This book honors Naomi Weisstein’s foreshortened span of work published from 1964 to 1992. Naomi Weisstein was a pioneer in the areas we now call visual neuroscience, visual cognition, and cognitive neuroscience. Her enthusiastic pursuit of the mind was infectious, inspiring many others to take up the challenge. Despite her time as an active researcher being cut short, Weisstein’s impact was far reaching and long lasting, and many of her ideas and insights foreshadowed today’s active areas of inquiry into the inner workings of the mind.
Comprising contributions from leading scholars in the field, Pioneer Visual Neuroscience outlines Weisstein’s many contributions to the study of visual perception and processing and their effects on the field today.
This volume will be of interest to anyone interested in visual perception, visual cognition, and cognitive neuroscience.
Table of Contents
Table of Contents
Introduction James M. Brown & Patrick Cavanagh
Chapter 1: We’re going to study the mind! James M. Brown & Harold H. Greene
Chapter 2: Phantom at the Holiday Inn. Patrick Cavanagh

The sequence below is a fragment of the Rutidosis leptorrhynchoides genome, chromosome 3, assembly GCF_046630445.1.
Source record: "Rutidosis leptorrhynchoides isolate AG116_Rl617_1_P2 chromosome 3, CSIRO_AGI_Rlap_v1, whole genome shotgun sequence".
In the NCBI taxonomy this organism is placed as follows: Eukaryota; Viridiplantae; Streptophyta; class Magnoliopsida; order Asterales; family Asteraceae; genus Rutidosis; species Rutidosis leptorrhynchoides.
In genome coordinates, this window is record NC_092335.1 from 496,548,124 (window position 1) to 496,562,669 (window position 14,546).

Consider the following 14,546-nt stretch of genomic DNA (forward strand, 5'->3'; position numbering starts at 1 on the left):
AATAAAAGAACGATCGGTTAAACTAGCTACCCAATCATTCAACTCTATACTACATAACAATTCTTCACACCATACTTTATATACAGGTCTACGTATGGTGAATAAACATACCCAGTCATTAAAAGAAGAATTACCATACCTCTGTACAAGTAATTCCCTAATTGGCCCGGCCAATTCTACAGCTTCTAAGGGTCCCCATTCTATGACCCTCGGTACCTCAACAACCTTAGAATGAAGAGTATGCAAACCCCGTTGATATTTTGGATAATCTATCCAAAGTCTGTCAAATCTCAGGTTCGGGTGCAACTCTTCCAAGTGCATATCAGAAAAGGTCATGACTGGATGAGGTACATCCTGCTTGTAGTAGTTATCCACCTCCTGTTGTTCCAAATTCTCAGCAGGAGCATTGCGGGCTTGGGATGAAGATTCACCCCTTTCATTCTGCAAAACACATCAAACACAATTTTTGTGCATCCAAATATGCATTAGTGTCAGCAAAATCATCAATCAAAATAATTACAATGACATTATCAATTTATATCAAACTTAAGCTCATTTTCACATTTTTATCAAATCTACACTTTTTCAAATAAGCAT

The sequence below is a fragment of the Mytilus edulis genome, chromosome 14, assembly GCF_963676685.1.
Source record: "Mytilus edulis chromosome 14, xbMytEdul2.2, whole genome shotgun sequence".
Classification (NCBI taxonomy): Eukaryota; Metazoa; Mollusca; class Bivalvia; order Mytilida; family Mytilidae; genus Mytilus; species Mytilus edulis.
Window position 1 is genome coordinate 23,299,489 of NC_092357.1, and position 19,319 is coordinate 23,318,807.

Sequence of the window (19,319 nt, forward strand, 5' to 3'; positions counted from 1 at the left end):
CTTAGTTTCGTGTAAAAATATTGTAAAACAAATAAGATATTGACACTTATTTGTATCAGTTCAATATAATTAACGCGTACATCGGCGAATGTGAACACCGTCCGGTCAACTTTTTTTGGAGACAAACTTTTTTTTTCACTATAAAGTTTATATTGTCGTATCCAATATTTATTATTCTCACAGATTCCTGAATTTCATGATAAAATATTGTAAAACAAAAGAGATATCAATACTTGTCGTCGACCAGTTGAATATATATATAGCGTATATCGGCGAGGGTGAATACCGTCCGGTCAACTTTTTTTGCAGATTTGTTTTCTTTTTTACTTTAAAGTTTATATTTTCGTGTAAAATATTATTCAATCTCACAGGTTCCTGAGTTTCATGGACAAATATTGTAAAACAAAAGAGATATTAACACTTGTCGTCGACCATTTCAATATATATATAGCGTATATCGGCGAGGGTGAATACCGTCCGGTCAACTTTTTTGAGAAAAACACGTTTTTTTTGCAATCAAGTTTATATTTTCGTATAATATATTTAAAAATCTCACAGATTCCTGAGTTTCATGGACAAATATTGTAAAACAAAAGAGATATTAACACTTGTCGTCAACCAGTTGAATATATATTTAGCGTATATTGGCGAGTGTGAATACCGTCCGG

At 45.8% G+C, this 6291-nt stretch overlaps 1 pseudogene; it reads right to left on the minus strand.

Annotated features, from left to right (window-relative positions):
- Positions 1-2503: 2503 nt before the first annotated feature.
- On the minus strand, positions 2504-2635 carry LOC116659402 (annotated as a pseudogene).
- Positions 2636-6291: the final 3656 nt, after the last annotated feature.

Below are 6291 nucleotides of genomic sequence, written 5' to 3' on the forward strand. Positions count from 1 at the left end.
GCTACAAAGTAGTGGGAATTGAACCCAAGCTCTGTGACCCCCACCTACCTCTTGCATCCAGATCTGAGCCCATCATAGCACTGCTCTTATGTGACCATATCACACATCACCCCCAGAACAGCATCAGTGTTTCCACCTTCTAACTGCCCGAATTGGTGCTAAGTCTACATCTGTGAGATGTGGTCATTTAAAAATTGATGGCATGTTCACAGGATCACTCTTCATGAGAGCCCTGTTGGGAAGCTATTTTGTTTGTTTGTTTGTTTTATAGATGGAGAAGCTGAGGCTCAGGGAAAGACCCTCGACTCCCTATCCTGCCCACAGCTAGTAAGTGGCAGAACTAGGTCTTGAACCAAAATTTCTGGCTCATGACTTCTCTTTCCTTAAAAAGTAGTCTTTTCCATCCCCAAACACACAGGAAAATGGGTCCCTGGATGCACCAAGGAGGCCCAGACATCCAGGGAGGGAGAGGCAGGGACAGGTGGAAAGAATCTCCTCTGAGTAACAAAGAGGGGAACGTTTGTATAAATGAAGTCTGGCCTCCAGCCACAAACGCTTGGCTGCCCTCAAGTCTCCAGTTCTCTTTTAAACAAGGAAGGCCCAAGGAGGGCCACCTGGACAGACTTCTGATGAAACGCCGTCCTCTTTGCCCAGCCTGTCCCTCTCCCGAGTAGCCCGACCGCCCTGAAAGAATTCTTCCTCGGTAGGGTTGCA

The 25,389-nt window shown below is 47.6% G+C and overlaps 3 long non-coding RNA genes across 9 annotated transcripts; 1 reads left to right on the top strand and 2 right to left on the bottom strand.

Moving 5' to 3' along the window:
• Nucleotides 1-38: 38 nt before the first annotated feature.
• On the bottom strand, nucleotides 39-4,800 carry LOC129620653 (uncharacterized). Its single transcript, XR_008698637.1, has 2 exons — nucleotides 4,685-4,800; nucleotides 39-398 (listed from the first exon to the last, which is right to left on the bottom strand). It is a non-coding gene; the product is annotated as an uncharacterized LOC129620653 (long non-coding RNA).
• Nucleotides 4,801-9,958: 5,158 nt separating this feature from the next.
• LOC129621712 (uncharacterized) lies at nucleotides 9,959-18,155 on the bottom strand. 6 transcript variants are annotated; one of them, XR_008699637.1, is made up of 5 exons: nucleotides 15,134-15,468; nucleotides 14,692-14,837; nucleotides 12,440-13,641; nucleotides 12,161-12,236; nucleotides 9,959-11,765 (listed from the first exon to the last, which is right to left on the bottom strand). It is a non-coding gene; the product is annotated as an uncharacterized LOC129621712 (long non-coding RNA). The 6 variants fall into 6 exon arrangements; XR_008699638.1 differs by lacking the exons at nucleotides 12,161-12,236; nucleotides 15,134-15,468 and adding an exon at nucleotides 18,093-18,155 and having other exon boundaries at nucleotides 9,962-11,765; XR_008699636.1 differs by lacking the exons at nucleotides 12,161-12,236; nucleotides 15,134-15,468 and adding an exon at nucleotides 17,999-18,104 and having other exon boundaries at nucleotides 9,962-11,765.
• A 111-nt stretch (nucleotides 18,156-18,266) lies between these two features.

Chapter 3: Top-Down Influences in Organization of Bottom-Up Visual Processing.
Chapter 4: Visual phantom illusion as an integrative product of early visual processing and higher-order perceptual organization. Jiro Gyoba, Kenzo Sakurai, & Akiyoshi
Chapter 5: The Motion-Induced Contour Revisited.
Gennady Erlikhman & Gideon Paul Caplovitz
Chapter 6: Mathematical, Architectural, and Functional Foundations of Visual Masking.
Chapter 7: Spatial characteristics of a contrast-comparison process.
S. Sabina Wolfson & Norma Graham
Chapter 8: How to Find a Yellow Volkswagen. Jeremy Wolfe
Chapter 9: When Visual Attention Hurts. Elizabeth Fine and Adam Reeves
Chapter 10: On High-Level Influences on Perception: Then and Now. Mary A. Peterson
Chapter 11: The Role of Ground Features in the Perception of Figure-Ground and Subjective Contours. Barbara Gillam
James M. Brown is Professor in the Department of Psychology at the University of Georgia. He received his PhD from the University at Buffalo where he was Naomi Weisstein’s last graduate student.